A coalition of activists aims to add a symbolic question to the November ballot about funding non-police responses to 911 calls about mental health crises.
The referendum would ask if Chicago should reopen all the closed mental health clinics that were operated by the public health department, as well as whether the city should support a team of mental health professionals to be dispatched to mental health emergency calls instead of police. Residents in the 6th, 20th and 33rd wards would receive the question, which is nonbinding, on their ballots.
Advocates stood outside the Chicago Board of Elections in a news conference Monday before filing their ballot measure petitions, which were sitting in a column of rain-soaked boxes that read “TREATMENT NOT TRAUMA.”
Diane Adams, a leader with Southside Together Organizing for Power, said she fell into a crushing depression when her son died decades ago. The symptoms worsened until she made a suicide attempt, and it was only years later that she began to heal with the help of a therapist.
“I was able to get my life back,” Adams said while noting that others in Chicago deserve that same chance.
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The city already operates a Crisis Assistance Response and Engagement — or CARE — pilot program that launched last fall under Mayor Lori Lightfoot’s administration. CARE started off using a co-responder model, so police officers have still been involved in the pilot that operated in Lakeview and Uptown and in the Auburn Gresham and Chatham neighborhoods.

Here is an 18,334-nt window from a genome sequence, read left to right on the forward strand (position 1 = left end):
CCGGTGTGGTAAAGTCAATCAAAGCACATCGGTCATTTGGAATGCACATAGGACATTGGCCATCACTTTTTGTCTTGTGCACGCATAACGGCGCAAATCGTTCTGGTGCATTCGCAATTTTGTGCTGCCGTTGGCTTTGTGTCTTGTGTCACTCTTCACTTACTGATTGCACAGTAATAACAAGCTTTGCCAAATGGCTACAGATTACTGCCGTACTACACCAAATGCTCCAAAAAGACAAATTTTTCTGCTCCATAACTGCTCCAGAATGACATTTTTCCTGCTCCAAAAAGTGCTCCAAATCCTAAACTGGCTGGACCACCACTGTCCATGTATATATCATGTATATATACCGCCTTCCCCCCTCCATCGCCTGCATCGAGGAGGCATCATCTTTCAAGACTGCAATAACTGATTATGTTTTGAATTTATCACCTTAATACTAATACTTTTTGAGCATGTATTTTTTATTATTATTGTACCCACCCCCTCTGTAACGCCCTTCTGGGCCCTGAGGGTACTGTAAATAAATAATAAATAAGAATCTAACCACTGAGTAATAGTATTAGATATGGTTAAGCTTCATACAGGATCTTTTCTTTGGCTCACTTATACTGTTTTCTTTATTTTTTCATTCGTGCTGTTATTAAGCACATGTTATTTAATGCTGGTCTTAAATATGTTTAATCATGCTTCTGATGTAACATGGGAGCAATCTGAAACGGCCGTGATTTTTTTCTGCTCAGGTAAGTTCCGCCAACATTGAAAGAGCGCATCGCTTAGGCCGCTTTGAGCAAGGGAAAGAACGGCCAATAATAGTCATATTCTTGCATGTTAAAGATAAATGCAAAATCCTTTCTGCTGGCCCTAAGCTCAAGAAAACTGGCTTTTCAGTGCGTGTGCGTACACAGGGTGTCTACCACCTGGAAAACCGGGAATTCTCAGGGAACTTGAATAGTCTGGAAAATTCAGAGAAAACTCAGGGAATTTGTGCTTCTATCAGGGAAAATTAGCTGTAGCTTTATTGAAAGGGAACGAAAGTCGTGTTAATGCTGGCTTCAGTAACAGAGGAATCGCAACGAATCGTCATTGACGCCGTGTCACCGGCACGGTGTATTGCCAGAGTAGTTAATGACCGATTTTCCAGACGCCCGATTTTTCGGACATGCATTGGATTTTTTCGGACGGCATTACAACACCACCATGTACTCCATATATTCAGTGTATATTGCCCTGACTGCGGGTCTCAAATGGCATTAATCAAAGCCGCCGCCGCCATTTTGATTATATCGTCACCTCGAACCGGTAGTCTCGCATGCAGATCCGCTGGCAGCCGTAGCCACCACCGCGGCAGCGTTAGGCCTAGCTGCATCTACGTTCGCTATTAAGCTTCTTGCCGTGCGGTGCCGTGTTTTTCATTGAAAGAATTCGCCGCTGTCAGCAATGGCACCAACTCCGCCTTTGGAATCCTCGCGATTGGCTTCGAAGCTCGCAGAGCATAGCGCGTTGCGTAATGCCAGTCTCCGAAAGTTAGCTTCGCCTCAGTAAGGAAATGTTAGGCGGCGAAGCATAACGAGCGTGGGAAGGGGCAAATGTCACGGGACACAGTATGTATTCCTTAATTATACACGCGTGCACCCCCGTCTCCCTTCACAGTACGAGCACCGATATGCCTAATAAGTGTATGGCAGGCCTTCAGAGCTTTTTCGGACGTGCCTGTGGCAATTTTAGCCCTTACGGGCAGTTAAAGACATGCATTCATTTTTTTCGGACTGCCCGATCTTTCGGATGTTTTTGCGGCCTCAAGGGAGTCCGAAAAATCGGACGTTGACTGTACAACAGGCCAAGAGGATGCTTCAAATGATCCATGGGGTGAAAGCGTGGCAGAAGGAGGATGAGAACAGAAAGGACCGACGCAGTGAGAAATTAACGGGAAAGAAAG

Last month, the city expanded the pilot program with a third team — its first operating without a police officer. That team responds to calls in the Southwest Side neighborhoods of Chicago Lawn, Gage Park, West Elsdon and West Lawn.
As for the mental health clinics, former Mayor Rahm Emanuel closed half of them about a decade ago, and Lightfoot has not come out in support of reopening them. She has instead opted for myriad public-private partnerships to support clinics not operated by the city.
While advocates for a non-police model for some 911 calls say officers are not best equipped to de-escalate those suffering mental health crises and that a police presence might antagonize them, others say such situations are volatile and that not having law enforcement present could be dangerous.
Ald. Rosanna Rodriguez Sanchez, who represents the 33rd Ward, where voters would be asked the question, said she recently visited Denver to talk about their Support Team Assisted Response (STAR) program that sends teams of mental health professionals — and no police — to deal with nonviolent calls. She said she believes a non-police response protects everyone, including officers.
“Right now the only tool we have funded is police, and this puts people at risk,” Rodriguez Sanchez said. “It puts communities at risk and even the officers, it puts them at risk. So whoever is trying to send police to deal with these things doesn’t care about even the well-being of those officers.”
Jhoanna Maldonado, a Chicago Public Schools teacher, said she’s seen firsthand that people with access to mental health support can unwind and heal from a crisis.
“It makes a world of a difference,” Maldonado said. “This is the change we need in our city. Let us stop blaming one another for the violence deaths and unarmed shootings of those in mental health crisis and let’s lift up solutions, real solutions, that we know work. That is justice.”